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SPECIAL SECTION: SIMULATION AND EXPERIMENTAL STUDIES AND APPLICATIONS OF CARBON NANOTUBES AND GRAPHENES IN ENGINEERING AND MEDICINE: Guest Editorial

Driving Forces and Transportation Efficiency in Water Transportation Through Single-Walled Carbon Nanotubes

[+] Author and Article Information
Meng Zi Sun

e-mail: mengzi.sun@monash.edu

Wen Hui Duan

e-mail: wenhui.duan@monash.edu
Department of Civil Engineering,
Monash University, Clayton,
Victoria 3800, Australia

Quan Wang

Department of Mechanical and
Manufacturing Engineering,
University of Manitoba,
Winnipeg, MB, R3T 5V6, Canada
e-mail: q_wang@umanitoba.ca

Martin Dowman

e-mail: mrdow4@student.monash.edu

Jayantha Kodikara

e-mail: jayantha.kodikara@monash.edu
Department of Civil Engineering,
Monash University, Clayton,
Victoria 3800, Australia

1Corresponding author.

Manuscript received May 2, 2012; final manuscript received June 8, 2012; published online September 24, 2012. Assoc. Editor: Quan Wang.

J. Nanotechnol. Eng. Med 3(2), 020904 (Sep 24, 2012) (5 pages) doi:10.1115/1.4007540 History: Received May 02, 2012; Revised June 08, 2012

Based on the concept of an energy pump, water transportation in a carbon nanotube (CNT) is studied by molecular dynamics simulations. The influences of CNT pretwist angle, water mass, environmental temperature, CNT diameter, CNT channel length, and CNT channel restrain condition on driving force and transportation efficiency are investigated. It is found that in order to initiate the transportation, the pretwist angle must be larger than certain threshold, 80 deg, for the case of one water molecule in a restrained (8,0) CNT. Furthermore, driving force decreases with increasing water mass and it is more efficient to transport multiple water molecules than one water molecules. The water molecule is found to have higher degrees of collisions in a (8,0) CNT in elevated environmental temperature. By comparing three CNT channel lengths, the channel length of 19.80 nm is identified as a faster and more efficient transporter in an unrestrained (8,8) CNT. Finally, molecular dynamics (MD) simulation indicates that a water molecule can only be transported below 300 K in an unrestrained (8,8) CNT due to the large friction caused by severely deformed channel and the Brownian motion.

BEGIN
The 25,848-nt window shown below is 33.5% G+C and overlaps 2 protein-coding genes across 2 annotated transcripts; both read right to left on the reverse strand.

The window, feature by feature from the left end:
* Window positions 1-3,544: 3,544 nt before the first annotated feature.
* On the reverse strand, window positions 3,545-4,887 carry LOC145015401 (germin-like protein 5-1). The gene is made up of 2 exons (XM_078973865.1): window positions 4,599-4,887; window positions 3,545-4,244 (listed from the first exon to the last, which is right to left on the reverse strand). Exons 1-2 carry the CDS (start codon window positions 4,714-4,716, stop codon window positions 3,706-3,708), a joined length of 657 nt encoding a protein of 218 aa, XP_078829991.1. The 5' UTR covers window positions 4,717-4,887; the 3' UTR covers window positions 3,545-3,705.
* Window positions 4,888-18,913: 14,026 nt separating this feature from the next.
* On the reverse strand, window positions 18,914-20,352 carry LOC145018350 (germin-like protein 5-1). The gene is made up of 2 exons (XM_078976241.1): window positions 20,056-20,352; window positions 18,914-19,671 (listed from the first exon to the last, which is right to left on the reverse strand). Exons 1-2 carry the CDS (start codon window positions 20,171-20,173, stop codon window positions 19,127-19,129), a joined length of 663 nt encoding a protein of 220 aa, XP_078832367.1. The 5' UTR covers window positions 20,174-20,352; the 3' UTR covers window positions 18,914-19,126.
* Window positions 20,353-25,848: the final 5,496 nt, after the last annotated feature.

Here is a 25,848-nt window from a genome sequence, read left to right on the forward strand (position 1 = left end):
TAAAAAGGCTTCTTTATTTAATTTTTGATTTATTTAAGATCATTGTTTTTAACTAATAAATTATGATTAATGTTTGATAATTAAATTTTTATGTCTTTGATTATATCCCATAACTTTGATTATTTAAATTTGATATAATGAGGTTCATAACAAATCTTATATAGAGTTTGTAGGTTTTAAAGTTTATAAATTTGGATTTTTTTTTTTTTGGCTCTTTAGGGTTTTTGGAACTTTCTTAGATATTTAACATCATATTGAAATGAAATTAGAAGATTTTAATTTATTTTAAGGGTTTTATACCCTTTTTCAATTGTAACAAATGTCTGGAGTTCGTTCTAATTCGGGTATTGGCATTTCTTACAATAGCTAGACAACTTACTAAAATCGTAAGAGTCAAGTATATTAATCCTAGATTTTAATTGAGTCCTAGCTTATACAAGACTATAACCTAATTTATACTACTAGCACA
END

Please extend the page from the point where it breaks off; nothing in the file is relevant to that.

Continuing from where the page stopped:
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References

Figures

Grahic Jump Location
Fig. 1

An energy pump of a zigzag (8,0) CNT24: (a) nondeformed CNT; (b) deformed CNT. E1 and E2 are fixed, and a pretwisted angle, 135 deg, is applied to E1, which results in a torsion buckling of the pump. Once the restraint on E2 is removed, the potential energy stored in the pump will push the water molecule to travel along the CNT channel.

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